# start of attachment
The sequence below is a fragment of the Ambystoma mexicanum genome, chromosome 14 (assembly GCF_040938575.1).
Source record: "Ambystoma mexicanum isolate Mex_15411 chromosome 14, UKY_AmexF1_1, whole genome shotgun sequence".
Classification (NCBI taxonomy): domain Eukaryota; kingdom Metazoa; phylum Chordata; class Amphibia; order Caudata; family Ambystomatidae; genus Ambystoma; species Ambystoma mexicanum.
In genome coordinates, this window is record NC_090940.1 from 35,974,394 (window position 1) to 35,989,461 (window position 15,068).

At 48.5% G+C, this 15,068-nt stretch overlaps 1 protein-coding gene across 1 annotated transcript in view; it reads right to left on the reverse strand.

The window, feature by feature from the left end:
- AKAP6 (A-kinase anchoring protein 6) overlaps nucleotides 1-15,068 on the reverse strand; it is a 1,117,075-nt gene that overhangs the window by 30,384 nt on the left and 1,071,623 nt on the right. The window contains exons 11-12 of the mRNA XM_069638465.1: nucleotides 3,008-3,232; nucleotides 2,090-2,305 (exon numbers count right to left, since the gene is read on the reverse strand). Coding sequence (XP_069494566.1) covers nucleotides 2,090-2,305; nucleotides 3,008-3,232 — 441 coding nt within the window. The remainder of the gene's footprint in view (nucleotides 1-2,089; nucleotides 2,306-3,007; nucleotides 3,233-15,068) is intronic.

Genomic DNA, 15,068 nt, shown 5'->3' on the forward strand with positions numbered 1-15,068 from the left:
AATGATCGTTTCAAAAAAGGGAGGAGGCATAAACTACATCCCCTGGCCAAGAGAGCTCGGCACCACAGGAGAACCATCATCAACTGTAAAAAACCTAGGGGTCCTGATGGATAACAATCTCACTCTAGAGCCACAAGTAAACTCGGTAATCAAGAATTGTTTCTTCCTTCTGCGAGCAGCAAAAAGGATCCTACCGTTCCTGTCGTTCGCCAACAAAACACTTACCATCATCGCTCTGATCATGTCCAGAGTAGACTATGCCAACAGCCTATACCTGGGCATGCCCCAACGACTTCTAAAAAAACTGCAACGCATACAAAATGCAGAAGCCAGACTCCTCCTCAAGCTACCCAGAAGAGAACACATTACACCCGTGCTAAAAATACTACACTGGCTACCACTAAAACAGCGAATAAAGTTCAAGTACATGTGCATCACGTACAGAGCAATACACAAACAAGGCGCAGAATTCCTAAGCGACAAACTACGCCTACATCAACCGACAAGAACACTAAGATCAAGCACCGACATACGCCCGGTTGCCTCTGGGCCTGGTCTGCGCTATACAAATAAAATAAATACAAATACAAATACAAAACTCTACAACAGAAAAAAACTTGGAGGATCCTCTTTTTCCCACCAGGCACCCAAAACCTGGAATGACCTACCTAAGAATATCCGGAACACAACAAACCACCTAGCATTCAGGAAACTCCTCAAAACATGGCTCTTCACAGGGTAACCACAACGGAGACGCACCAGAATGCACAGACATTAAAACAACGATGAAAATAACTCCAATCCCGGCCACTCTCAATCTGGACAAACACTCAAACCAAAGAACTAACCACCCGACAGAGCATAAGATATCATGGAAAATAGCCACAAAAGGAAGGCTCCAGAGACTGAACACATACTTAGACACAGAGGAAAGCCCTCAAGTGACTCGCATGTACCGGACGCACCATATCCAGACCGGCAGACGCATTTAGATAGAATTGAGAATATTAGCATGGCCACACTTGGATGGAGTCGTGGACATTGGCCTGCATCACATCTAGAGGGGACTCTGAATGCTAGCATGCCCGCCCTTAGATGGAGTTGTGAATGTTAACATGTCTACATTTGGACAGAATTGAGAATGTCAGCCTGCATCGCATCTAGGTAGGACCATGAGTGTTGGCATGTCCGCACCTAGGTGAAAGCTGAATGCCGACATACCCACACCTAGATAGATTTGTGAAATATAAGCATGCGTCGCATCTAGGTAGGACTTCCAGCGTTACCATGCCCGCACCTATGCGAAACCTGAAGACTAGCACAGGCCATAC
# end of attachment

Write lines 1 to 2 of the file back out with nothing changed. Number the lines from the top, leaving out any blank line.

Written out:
The sequence below is a fragment of the Ambystoma mexicanum genome, chromosome 14 (assembly GCF_040938575.1).
Source record: "Ambystoma mexicanum isolate Mex_15411 chromosome 14, UKY_AmexF1_1, whole genome shotgun sequence".